1. Has a physician ever prescribed “time in nature” to you?  How would you react if she/he did?
  2. Given that health care in the U.S. is a profitable business, what will need to happen for doctors to start prescribing “a few days in the country” or in the garden?
  3. Do you view spending time in nature as integral to your health and well-being?

What are your thoughts?  Feel free to post your comments here!

By Lisa Frack

Lisa Frack served on NWEI’s curriculum review committee for our new course, “A World of Health: Connecting People, Place & Planet.” Lisa is the Portland-based social media manager for the Environmental Working Group and mother to Coleman (7) and Georgia (4). Following please read an article Lisa wrote for NWEI’s print newsletter this September.  If you are interested in finding out more about the topics Lisa discusses, NWEI’s new program is a perfect place to start–call us (503-227-2807) or visit our website for more information on A World of Health.

When I was pregnant for the first time, I was all about prenatal yoga, checking my baby’s amazing developing body online, and comparing symptoms with friends.  As it should be.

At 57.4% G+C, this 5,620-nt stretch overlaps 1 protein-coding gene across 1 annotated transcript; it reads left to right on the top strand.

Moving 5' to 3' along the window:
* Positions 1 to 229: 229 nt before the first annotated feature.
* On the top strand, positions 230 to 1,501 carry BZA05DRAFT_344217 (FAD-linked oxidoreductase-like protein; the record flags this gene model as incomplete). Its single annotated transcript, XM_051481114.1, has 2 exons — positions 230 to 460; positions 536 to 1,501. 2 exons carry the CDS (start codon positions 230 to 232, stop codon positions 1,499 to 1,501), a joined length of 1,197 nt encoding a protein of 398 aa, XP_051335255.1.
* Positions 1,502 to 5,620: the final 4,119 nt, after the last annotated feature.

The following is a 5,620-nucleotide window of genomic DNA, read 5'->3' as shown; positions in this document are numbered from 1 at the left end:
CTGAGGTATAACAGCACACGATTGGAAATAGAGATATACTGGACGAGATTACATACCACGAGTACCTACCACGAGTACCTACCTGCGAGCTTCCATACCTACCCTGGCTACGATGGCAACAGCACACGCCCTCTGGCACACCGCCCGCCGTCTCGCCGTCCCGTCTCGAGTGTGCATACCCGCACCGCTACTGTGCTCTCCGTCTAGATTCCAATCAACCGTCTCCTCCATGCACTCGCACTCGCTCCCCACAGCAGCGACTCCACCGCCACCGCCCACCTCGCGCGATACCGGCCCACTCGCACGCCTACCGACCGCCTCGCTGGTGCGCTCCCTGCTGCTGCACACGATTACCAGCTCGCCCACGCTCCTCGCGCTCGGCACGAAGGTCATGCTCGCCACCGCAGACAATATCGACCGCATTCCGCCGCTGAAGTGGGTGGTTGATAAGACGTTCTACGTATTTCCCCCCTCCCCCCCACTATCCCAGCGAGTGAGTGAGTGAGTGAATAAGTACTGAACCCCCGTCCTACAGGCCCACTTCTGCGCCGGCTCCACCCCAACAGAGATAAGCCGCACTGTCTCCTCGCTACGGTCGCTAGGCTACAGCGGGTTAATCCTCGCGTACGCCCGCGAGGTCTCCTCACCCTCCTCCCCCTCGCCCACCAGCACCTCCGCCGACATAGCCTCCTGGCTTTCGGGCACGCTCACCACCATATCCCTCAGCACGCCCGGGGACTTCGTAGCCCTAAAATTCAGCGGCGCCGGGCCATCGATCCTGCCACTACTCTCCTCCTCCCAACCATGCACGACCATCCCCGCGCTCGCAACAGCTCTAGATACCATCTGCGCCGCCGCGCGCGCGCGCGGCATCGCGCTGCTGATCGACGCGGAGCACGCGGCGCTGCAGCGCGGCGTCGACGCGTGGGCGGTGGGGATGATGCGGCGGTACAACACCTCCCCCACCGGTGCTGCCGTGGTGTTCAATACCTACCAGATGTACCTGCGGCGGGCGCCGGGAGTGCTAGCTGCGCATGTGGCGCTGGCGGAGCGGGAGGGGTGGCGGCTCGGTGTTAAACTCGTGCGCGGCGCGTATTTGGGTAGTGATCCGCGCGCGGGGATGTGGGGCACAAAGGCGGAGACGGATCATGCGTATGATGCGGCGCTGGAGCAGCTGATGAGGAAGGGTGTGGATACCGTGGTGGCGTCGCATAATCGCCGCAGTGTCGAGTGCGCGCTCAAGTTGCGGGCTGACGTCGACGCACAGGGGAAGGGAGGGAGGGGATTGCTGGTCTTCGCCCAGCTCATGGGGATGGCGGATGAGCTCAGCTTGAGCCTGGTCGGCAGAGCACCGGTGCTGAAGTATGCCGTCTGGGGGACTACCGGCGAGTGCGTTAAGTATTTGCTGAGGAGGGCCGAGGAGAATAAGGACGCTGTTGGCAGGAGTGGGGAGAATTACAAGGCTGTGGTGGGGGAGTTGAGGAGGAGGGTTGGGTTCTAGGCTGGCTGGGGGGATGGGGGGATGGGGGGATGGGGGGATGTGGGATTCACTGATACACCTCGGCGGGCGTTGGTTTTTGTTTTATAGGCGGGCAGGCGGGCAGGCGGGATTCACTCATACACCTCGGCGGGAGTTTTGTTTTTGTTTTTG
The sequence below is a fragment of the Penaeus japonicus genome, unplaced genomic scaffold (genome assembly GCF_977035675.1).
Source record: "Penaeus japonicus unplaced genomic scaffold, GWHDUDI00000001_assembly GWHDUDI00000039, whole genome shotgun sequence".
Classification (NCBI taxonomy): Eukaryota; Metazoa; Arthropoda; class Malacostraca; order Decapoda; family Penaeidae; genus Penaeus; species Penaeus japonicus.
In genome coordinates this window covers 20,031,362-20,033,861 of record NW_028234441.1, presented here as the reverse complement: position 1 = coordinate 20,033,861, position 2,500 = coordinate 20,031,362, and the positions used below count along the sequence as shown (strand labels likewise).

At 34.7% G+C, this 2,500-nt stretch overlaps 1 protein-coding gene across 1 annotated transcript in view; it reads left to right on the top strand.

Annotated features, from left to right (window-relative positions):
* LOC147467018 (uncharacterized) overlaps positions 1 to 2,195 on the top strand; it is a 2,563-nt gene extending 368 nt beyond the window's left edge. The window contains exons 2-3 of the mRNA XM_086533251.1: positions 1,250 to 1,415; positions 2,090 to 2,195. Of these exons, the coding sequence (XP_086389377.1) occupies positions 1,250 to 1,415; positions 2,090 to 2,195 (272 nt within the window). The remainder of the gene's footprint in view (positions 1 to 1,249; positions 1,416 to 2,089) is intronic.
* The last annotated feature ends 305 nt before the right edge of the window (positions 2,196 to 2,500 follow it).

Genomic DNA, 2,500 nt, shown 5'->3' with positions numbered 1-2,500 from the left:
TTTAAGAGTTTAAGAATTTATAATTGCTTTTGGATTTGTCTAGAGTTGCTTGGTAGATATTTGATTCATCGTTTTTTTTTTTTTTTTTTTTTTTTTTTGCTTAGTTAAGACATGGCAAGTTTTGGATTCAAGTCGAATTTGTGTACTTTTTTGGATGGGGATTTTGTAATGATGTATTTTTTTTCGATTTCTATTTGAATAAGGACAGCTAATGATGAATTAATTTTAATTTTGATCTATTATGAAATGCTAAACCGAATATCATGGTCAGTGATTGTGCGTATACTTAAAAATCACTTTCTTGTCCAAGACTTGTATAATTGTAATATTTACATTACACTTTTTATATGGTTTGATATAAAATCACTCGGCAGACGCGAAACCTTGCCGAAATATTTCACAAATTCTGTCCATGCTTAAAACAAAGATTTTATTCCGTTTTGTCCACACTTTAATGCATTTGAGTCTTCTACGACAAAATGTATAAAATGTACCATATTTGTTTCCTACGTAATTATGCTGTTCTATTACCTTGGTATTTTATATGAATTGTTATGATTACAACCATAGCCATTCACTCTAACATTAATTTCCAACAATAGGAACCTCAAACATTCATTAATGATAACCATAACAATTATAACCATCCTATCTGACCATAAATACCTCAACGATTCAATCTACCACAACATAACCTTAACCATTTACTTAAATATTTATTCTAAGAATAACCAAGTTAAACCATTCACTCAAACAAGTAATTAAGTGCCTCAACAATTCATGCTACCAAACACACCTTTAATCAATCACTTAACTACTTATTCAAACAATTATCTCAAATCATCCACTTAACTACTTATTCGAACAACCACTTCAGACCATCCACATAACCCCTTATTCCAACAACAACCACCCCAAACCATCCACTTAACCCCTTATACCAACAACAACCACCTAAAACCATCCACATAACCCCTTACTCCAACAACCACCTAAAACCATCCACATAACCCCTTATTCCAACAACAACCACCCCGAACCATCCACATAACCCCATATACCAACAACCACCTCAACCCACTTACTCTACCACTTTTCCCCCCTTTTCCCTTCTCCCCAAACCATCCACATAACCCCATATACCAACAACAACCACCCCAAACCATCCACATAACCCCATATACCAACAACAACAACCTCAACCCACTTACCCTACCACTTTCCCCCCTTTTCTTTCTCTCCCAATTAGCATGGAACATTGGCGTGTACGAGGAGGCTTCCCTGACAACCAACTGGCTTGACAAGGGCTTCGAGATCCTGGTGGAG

What I wasn’t doing was avoiding traffic pollution because I knew it could cause genetic changes that led to asthma, as a recent study shows. And really, how can you? Nor did I weigh the fish I ate to minimize my baby’s mercury exposure. And I happily accepted hand-me-down baby bottles (reuse! save money!), which I later learned (after years of use) contained BPA.

Nope.  I ate too much, slept a lot, and ultimately gave birth to a (thankfully) healthy, full-term baby boy. It wasn’t until my second pregnancy that I read Sandra Steingraber’s excellent book, Having Faith: An ecologist’s journey to motherhood. In beautiful prose, she weaves the story of her own pregnancy into a scientific report on the critical moments of those nine months, when developing fetuses are most sensitive to chemical exposures. And I’ve never looked back. Read the rest of this entry »